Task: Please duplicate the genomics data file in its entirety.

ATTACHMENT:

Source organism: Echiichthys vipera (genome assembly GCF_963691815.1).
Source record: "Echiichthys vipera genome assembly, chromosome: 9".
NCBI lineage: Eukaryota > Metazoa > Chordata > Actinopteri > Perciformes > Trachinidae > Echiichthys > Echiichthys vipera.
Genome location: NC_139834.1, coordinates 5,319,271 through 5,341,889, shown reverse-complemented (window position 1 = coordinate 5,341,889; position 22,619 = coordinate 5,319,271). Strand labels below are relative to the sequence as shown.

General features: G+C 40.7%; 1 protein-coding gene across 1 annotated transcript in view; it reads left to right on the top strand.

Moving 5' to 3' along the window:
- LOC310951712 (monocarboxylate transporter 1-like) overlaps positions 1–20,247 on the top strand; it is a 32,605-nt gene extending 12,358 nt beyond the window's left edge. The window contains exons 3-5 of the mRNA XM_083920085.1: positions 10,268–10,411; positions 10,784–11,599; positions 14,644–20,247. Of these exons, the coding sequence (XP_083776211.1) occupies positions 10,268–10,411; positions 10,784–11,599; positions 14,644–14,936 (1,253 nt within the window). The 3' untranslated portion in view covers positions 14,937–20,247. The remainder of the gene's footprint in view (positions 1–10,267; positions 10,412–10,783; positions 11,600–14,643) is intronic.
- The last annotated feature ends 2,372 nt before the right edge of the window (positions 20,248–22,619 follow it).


Source organism: Echiichthys vipera (genome assembly GCF_963691815.1).
Source record: "Echiichthys vipera genome assembly, chromosome: 9".
NCBI lineage: Eukaryota > Metazoa > Chordata > Actinopteri > Perciformes > Trachinidae > Echiichthys > Echiichthys vipera.
Genome location: NC_139834.1, coordinates 5,319,271 through 5,341,889, shown reverse-complemented (window position 1 = coordinate 5,341,889; position 22,619 = coordinate 5,319,271). Strand labels below are relative to the sequence as shown.

General features: G+C 40.7%; 1 protein-coding gene across 1 annotated transcript in view; it reads left to right on the top strand.

Moving 5' to 3' along the window:
- LOC310951712 (monocarboxylate transporter 1-like) overlaps positions 1–20,247 on the top strand; it is a 32,605-nt gene extending 12,358 nt beyond the window's left edge. The window contains exons 3-5 of the mRNA XM_083920085.1: positions 10,268–10,411; positions 10,784–11,599; positions 14,644–20,247. Of these exons, the coding sequence (XP_083776211.1) occupies positions 10,268–10,411; positions 10,784–11,599; positions 14,644–14,936 (1,253 nt within the window). The 3' untranslated portion in view covers positions 14,937–20,247. The remainder of the gene's footprint in view (positions 1–10,267; positions 10,412–10,783; positions 11,600–14,643) is intronic.
- The last annotated feature ends 2,372 nt before the right edge of the window (positions 20,248–22,619 follow it).